Katie helped us out by eating some of our hamburger meat along with fries and some avocado from home.

Here’s our little taste tester giving the handmade sauces her seal of approval.

Mission Accomplished

Fifteen minutes after we sat down this two month-old restaurant was completely packed. Not just with people toting baby slings and reusable water bottles, but with average people from nearby neighborhoods. By prioritizing her ingredient upgrades for maximum flavor and nutritional punch, Amy’s mission to change the food landscape in her area is already making headway.

Spontaneous Networking

As I mentioned earlier, not getting what you want can be a good thing once in awhile. Not for character development reasons (sheesh), but because you get something better! While we were at the Grazing Cow I noticed a mom trying to keep her toddler in her lap while eating. No high chairs were available so I took Katie’s over and voila! I met Crystalyn, a creative-type mom who’s Etsy shop was featured on their homepage just this week. Her felt acorns are also being used in an upcoming Better Homes and Gardens photo shoot. How cool is that?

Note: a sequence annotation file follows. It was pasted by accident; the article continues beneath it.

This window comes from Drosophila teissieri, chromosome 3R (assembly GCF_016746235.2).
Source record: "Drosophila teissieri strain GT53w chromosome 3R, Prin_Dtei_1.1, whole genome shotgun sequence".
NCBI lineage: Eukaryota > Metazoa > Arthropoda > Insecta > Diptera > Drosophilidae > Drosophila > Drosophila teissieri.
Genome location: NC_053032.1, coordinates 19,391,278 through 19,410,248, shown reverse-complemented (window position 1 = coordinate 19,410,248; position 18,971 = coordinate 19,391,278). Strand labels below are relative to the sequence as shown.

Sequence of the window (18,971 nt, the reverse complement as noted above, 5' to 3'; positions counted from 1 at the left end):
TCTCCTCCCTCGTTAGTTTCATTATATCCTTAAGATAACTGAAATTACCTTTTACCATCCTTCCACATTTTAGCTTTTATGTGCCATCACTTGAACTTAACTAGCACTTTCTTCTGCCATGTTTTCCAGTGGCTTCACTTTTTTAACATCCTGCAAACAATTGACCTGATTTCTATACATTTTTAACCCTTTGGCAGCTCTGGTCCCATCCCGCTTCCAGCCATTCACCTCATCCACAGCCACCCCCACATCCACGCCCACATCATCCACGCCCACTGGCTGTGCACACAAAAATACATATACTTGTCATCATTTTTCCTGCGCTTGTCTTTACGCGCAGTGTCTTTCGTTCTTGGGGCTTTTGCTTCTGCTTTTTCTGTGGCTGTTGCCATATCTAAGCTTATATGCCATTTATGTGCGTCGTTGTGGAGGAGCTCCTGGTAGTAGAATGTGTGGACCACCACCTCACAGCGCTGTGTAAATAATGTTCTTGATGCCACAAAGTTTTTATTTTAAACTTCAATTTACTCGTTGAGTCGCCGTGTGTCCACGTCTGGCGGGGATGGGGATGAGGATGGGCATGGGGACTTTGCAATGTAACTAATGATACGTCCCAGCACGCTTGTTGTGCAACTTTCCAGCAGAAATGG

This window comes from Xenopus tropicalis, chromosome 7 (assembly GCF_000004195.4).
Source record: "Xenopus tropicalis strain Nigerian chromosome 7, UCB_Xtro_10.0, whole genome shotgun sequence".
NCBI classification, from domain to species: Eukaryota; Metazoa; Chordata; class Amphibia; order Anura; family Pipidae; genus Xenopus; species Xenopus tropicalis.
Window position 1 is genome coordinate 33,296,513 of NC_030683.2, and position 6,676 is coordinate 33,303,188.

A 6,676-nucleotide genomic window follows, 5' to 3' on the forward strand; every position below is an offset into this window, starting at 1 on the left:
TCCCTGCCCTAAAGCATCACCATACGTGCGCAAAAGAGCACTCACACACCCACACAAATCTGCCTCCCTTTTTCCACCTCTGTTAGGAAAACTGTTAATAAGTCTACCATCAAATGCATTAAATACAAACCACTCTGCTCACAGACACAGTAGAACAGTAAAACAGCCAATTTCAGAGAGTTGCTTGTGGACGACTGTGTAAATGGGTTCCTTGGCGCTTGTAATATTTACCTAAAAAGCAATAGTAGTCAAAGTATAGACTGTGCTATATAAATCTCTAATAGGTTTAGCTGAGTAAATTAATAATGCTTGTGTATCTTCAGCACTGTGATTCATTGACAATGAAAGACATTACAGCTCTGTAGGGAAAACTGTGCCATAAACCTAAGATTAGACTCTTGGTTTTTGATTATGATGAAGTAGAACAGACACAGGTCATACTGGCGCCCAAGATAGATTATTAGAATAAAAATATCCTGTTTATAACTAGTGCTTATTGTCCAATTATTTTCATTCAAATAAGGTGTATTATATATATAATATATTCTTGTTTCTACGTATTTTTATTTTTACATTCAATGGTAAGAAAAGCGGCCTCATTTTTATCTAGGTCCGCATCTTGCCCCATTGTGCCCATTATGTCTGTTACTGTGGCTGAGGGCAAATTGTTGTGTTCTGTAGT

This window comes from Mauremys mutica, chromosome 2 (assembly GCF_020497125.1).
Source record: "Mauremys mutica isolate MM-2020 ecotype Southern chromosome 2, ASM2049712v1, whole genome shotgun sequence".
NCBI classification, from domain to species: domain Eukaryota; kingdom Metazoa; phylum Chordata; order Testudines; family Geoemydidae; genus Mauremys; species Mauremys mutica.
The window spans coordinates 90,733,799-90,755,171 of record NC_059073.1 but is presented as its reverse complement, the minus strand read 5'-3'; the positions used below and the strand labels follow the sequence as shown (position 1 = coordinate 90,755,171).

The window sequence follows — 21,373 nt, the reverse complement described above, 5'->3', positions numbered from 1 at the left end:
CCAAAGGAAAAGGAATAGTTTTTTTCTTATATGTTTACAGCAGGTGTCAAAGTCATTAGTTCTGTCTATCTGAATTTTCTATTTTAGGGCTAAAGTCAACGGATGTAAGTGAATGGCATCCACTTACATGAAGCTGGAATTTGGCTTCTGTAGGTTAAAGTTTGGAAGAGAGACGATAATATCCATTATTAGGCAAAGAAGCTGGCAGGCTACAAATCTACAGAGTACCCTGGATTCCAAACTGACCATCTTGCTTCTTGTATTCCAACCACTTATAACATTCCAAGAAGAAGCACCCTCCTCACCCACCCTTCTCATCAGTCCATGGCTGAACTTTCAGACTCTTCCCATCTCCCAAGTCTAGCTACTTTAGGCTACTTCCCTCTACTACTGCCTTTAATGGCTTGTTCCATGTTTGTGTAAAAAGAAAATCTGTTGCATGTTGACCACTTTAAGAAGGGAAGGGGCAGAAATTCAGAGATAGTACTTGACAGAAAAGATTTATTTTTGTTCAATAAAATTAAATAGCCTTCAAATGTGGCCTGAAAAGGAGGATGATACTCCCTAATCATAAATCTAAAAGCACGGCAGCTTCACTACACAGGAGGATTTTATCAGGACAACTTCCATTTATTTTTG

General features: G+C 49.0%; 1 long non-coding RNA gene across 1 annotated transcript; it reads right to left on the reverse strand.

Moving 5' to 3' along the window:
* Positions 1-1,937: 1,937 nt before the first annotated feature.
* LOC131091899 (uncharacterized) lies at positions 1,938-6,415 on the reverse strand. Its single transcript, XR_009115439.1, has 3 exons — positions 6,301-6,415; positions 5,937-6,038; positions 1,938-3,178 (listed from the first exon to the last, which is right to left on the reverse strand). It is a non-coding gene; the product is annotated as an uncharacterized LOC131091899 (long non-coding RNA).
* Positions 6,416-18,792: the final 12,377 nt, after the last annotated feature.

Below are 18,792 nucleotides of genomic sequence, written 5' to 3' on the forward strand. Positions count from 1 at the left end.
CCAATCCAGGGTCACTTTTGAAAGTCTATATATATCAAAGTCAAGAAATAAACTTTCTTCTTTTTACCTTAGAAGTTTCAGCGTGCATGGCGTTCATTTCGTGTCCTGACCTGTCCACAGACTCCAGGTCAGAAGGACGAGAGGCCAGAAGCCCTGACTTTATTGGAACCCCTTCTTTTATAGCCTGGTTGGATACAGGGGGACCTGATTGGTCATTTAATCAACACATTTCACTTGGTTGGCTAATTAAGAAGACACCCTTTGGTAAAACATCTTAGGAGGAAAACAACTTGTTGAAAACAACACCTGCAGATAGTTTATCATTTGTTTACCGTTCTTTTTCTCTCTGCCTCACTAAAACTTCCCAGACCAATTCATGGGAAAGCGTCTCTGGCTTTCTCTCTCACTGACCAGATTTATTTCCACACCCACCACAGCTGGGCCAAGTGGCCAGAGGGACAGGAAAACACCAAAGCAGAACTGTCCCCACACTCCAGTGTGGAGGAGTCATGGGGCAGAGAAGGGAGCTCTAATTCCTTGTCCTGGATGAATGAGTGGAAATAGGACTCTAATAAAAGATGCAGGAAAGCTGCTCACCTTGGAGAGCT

She’s also a photographer that wants to get into birth photography for Dallas residents. She already does portraits so you can check her out at Crystalyn Roberts Photography. If Katie had not been with us I never would have walked over to that table and instantly connected with such a cool mom.

Live Green Expo

To top off this perfect day, Amy mentioned that the Live Green Expo was going on across the street and my HERO Joel Salatin was speaking. He’s the farmer on Food, Inc. if you’ve seen it. I love Amy for this!! We headed right over and had a ton of fun.

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8 Responses to The Grazing Cow: Serving Local, Grass-Fed Beef in DFW

  1. Kate says:

    This is like 8 min from our house.
    We are totally going today!
    Thanks for the heads up!

  2. Esther says:

    YUM! the horseradish sauce sounds delicious. I love your artistic and eloquent way of writing!

    • Heather says:

      Thank you, Esther! It was really good. However, I seem to be partial to mustardy horseradishy things during this pregnancy. I’ve lost track of how many bottles of dijon I’ve been through in the last month.

  3. Crystalyn says:

    Heather – I am so glad to have met you… what a chance meeting! It’s always so fun and refreshing to meet kindred mommas. I hope we can get together soon.

    … and — thanks for mentioning my budding photography business (with great hopes of entering the realm of birth photography!) and little Etsy store!

    • Heather says:

      Ack! I thought I had underlined the links to your sites but I guess I didn’t. For some reason this website template doesn’t underline links so it’s impossible to tell they’re there. It’s fixed now. Hopefully you’ll get some visits : – )

  4. Whittney says:

    Have you actually visited Burgundy? I saw where they serve burgers on Saturdays!

  5. Kari says:

    I wonder why they don’t use tallow for the fries?